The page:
Dr. Lewis Martin of Winchester, Virginia likes to say that "Florence Smith saved my bacon." It was 1964, and he had just finished his first year at the University of Virginia School of Medicine. The scholarship that helped him had ended and Lewis had no idea how to pay his tuition. Then he won a Florence L. Smith Scholarship from the community foundation that "picked up the cost for my last three years and set the tone for the rest of my life."
Lewis, the first in his family to go to college, went on to a rewarding career as a radiologist. In 2005 he and his wife Cheryl decided to repay his benefactor by setting up their own scholarship fund at the community foundation. It benefits students at his medical school and his and Cheryl's undergraduate alma maters. He later also arranged for a future bequest to add to the scholarship.
"I was not particularly charitable while working, raising a family and paying bills," Lewis says. What impresses him about the Smith Scholarship that started in 1952 is "after all these years and all these hundreds of doctors being educated, the scholarship still had $2 million left. I thought if I give them my money and history repeats itself, my scholarship will be helping people 50 years after I am dead."
Tommy Horvatic was a Virginia Beach student getting ready to start his senior year of high school. He was a competitive swimmer, a Boy Scout and a church alter boy. He was known for his good sense of humor, great character and picking up and selling aluminum cans to get money for dates.
When a car accident in 1986 took Tommy's life. His grief-stricken parents Tom and Rita continued collecting cans and used proceeds to fund scholarships in Tommy's name for graduates of Princess Anne High School, Tommy's alma mater. That effort continued after his dad's death until 2013 when his mom donated $100,000 to the Hampton Roads Community Foundation to create the endowed Tommy Horvatic Memorial Scholarship. It is for Princess Anne students of good character involved in the community but who may not be at the top of their class.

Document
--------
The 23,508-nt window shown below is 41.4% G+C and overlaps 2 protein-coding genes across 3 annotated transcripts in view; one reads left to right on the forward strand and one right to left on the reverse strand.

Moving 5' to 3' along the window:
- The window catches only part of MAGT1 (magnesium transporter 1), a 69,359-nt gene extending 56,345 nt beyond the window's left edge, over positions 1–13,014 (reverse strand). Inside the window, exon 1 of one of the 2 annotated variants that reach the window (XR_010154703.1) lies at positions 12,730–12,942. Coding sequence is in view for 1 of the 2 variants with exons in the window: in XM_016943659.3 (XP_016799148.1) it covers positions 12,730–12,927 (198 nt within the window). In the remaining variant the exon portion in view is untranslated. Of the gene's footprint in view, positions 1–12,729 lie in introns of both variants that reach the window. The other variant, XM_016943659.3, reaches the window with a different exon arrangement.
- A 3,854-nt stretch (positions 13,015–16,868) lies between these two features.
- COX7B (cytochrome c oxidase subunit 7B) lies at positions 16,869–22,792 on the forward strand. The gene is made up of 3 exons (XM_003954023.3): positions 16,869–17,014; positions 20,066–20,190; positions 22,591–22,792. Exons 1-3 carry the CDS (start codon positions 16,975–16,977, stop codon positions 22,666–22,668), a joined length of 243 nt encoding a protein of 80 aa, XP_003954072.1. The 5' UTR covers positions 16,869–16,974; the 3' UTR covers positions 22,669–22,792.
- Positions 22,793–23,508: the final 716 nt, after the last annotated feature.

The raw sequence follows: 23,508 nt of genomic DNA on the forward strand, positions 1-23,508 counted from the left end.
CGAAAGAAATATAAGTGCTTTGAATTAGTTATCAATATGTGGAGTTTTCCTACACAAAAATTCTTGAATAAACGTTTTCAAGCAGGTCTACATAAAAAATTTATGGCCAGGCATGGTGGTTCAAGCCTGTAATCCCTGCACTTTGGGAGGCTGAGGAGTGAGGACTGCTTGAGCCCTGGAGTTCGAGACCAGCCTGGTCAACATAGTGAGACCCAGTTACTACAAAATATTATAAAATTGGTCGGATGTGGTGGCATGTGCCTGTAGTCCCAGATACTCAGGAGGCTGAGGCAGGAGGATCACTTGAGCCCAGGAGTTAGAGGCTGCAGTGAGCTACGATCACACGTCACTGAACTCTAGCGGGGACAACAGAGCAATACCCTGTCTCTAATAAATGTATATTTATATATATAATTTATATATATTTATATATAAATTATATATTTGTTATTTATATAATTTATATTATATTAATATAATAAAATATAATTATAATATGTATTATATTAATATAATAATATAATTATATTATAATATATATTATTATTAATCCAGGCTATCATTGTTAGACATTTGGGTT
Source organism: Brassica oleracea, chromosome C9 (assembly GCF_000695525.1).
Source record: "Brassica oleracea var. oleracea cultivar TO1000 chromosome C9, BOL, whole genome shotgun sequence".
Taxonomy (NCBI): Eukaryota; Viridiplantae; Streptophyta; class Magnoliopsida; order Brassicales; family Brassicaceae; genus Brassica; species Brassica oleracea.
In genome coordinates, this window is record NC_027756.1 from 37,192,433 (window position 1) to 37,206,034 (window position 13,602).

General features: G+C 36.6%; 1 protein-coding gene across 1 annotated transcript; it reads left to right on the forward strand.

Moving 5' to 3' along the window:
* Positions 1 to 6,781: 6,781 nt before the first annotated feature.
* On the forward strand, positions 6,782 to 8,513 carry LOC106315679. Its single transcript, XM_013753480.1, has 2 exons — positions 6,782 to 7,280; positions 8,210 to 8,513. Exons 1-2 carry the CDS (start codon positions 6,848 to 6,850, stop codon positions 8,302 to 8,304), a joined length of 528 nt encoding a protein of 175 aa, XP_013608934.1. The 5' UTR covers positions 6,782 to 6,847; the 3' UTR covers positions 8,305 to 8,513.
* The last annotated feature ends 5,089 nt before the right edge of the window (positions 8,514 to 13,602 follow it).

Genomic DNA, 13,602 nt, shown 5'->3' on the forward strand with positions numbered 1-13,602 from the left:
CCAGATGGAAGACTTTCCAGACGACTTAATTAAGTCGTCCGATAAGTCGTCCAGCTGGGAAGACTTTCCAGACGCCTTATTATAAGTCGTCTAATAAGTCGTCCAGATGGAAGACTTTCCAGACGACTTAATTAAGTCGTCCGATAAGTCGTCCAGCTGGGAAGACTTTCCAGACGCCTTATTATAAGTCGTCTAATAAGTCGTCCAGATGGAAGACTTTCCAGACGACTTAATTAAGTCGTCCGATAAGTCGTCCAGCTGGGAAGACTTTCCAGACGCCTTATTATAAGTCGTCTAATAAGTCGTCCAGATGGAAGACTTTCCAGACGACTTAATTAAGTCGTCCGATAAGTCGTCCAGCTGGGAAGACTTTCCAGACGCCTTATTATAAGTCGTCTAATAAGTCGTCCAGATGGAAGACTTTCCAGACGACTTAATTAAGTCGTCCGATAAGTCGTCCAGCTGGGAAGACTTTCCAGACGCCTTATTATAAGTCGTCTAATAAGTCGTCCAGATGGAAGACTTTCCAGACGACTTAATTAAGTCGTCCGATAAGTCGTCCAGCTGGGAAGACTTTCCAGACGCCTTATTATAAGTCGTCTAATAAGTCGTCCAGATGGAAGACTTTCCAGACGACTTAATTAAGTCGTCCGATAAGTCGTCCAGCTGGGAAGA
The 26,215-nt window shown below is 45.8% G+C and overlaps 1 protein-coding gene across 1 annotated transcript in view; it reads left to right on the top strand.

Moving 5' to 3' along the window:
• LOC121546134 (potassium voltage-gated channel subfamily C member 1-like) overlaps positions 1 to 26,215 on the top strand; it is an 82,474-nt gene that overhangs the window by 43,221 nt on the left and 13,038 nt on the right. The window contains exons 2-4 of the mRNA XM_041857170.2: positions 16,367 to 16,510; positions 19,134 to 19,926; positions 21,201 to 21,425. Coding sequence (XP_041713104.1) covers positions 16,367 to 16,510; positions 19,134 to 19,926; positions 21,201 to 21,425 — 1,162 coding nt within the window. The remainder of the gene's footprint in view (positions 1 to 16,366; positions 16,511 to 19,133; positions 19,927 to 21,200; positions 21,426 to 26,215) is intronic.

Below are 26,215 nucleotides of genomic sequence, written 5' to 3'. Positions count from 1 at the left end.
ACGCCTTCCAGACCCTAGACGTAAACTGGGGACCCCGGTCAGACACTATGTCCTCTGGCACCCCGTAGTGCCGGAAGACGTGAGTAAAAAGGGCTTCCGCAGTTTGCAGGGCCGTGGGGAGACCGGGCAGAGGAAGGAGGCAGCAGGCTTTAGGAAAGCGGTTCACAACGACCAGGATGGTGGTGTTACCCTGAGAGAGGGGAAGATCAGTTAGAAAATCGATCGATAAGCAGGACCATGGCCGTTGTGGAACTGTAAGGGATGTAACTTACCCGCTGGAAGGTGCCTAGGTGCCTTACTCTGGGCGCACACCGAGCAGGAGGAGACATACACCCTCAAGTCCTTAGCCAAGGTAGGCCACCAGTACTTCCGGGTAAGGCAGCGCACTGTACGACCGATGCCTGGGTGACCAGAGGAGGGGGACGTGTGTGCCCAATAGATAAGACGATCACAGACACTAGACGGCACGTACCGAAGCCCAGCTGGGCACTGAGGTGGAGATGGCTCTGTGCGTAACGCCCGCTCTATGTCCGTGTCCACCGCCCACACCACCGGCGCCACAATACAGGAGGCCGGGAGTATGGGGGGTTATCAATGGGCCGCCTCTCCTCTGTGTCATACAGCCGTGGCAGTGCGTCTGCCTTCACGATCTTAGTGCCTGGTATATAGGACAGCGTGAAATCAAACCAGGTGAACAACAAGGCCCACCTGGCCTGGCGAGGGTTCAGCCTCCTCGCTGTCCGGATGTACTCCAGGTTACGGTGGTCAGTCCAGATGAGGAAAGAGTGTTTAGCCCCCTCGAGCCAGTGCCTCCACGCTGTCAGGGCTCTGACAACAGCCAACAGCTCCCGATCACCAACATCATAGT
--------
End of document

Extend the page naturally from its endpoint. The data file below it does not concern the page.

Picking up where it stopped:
"The impetus for moving the scholarship here was estate planning," says Anne Horvatic Christie, Tommy's sister. As a Maury High School guidance counselor she has helped many students receive foundation scholarships. "Endowing the scholarship ensured my mother's goal of making sure Tommy's scholarship would last," Anne says.
Rita Horvatic passed away in 2015 with memorial gifts coming to Tommy's Fund. For 2016-17 there are three students in college as Horvatic Scholars.
Watch a short video to learn more about Tommy and his scholarship:
Raven Bland never met Joseph and Bertha Harry, but this Old Dominion University senior appreciates how this generous couple from her Norfolk neighborhood helps her pay for college. Raven, a history major, won a Joseph E. and Bertha White Harry Scholarship in 2013 when she started at ODU. Four years later Raven, who was Hampton Roads' first Youth Poet Laureate, is among nearly 40 students each year who are Harry Scholars. She is planning a career in government and already looking forward to the day when she can start her own scholarship fund to help other students.
Joseph Harry was a grocery buyer who lived modestly in Norfolk's Norview neighborhood with his wife Bertha, who died in 1985. Neither graduated from college. Both were active in our community -- Joseph as a Mason and Bertha with the American Red Cross and a garden club. The couple had no children of their own, but through Joseph's estate plans they have dozens of scholarship "family" like Raven. After Joseph passed away in 1991 his estate left a generous gift to the community foundation to start an endowed scholarship fund. He specified that it be for Hampton Roads students attending either ODU or Virginia Wesleyan College. The perpetual Harry Fund will forever be helping college students prepare for the future.
Bernard Betzig Spigel (1895-1968) was a Richmond native who moved to Norfolk as a boy. He graduated from Carnegie Institute of Technology in Pittsburgh and served in the Army Corps of Engineers during World War I. He then came home to set up an architecture practice. Spigel was known for designing theaters as well as homes, schools and businesses. In 1983, Spigel’s daughter, Lucy Spigel Herman, established a scholarship that honored her late father and stepmother. Each year the Enid W. and Bernard B. Spigel Architectural Scholarship helps upper-level or graduate students from Virginia earn degrees in architecture, architectural history or architectural preservation.
Among the past recipients is notable Virginia Beach architect Clay Dills who received the scholarship during his final year at Virginia Tech. "The scholarship was really meaningful to me and continues to be meaningful," he says.
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